The Fantasy Keeps Growing

| About:, Inc. (AMZN)

In my very first article on Seeking Alpha, back in October 31 2011, I said that (AMZN) would soon be posting losses. At the time, the earnings estimates for the quarter I was referring to were north of $0.40 per share, and those for the quarter that just reported were north of $0.50 share. has just reported $0.01 per share for that quarter, and guided towards a loss for the next one. So the losses really are about to arrive.

Meanwhile, at that time the theory for's continuous earnings underperformance was that it was investing in its future, and in more and more warehouses to bring about that future. So the story went that as soon as this investment stabilized, the earnings would flow. However, even then there were several reasons to believe was telling a bogus story, such as:

  • Investments are mostly capitalized and depreciated over time, so the earnings impact is not as large as paints it;
  • Other growth companies in the past didn't have to excuse poor profitability with ongoing investments. This is true even of companies in sectors similar to's, such as Wal-Mart (WMT). Anyone can check Wal-Mart's history and confirm that in spite of strong growth and investment, earnings never flagged;
  • More glaringly, most of's infrastructure investment is taking place in the U.S., yet most of the margin compression is taking place internationally, as can be seen from the imploding earnings contribution from the international segment.

As I said at the time, "Having arrived here, it should be perfectly clear to anyone that the reason being advanced for's margin compression is bogus. And it being bogus means it will persist.". As we know today - but wasn't the consensus expectation back then - the margin compression persisted, confirming the misleading nature of the story.

This, too, is a fantasy

So everything already pointed towards the "we are investing" theory being bogus. Yet the fantasy just keeps getting bigger and shifting. With yet another disappointment in earnings and revenues, and a further downward guidance for lower earnings and less growth in revenues, has now managed to shift the story to "it's the gross margins that matter". This too is a fantasy, because:

Gross margins are not the only variable costs in's business. For instance, fulfillment varies with the physical sales volume; 3P sales also take fulfillment higher due to payment handling; Marketing includes associates' programs which are intrinsically variable with sales volume; Technology includes the variable costs of running AWS.

The placement of costs as COGS or operating costs is arbitrary. This can be seen by looking at Equinix (EQIX), a business similar to's AWS. It has gross margins of around 50%, not 100%, because it considers the costs of running the business in COGS, whereas brings those AWS costs down to the "technology" line. There's no point in awarding a higher valuation because of an option to have costs above or below the COGS line. So basically by not including the costs to run AWS at the COGS level, and instead having them appear lower in the "technology" operating cost line, the gross margin comes up inflated. Same goes for payment processing fees, which hit online revenues in general, including those by 3P.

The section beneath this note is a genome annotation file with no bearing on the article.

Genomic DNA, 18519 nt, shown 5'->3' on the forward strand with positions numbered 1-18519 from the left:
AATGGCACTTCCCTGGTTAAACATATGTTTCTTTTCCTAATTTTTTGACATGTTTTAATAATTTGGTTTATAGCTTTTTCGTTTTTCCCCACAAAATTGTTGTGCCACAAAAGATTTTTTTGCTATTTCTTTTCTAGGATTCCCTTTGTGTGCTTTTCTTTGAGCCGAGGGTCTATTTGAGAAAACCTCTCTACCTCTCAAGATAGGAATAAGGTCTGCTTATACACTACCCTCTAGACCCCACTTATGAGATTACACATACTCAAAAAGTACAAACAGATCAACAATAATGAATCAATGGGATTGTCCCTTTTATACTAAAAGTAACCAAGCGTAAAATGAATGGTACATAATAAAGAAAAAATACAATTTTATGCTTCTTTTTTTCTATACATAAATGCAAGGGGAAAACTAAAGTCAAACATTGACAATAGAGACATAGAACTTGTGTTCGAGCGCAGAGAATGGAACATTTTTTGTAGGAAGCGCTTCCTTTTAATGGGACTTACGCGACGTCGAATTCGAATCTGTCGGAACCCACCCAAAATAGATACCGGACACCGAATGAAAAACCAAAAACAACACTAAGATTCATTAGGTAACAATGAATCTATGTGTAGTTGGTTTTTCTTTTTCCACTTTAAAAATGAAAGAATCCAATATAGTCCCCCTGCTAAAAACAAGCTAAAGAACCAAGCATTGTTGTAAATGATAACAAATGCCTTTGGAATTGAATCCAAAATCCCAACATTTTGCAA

The story keeps shifting and is internally inconsistent. The story that it's gross margins that matter is predicated essentially on 3P sales. Now, most of these sales - and the most profitable ones at that - are fulfilled not by Amazon, but by third parties. Uh? Third parties fulfilling these sales do NOT require huge investments! Also recently, the story was that would crush retail with same day delivery. But wait, if the story is "gross margins matter" then same day delivery is out the window, after all, third parties won't get any benefit from investments made to support it (never mind that AMZN's CFO has already shot down the "same day delivery story as well).

In short, it doesn't much matter if gross margins are higher and operational costs are also higher, or if gross margins are lower and operational costs are lower as well. As far as we can know, there might even have been some shifting of costs from COGS to operational costs. After all, this is the company that classified gaming consoles as part of their media segment.

So if it's all a fantasy, what's real?

What is real is:

  • is about to show losses and has little profits already;
  • After these earnings, again estimates for next quarter are being taken down 90% (just like the last several quarters);
  • After these earnings, estimates for 2012 will go lower than $1.15, so the forward 2012 P/E is now over 200 times;
  • After these earnings, revenue growth estimates for next quarter are also being taken down;
  • The Kindle fire and Kindle eReader have mostly stopped selling;
  • will actually be at a disadvantage to other online retailers in California and Texas, because it will be collecting sales taxes before others do;
  • added another $600+ million in operating leases, so is getting more and more into debt, while showing a plunging cash pile.

Indeed, there are too many negative things to mention. Even if you believe the fairy tale stories that keep getting invented, ask yourself "Is this a company that deserves to trade at 15 times the market's multiple?".

Disclosure: I am short AMZN.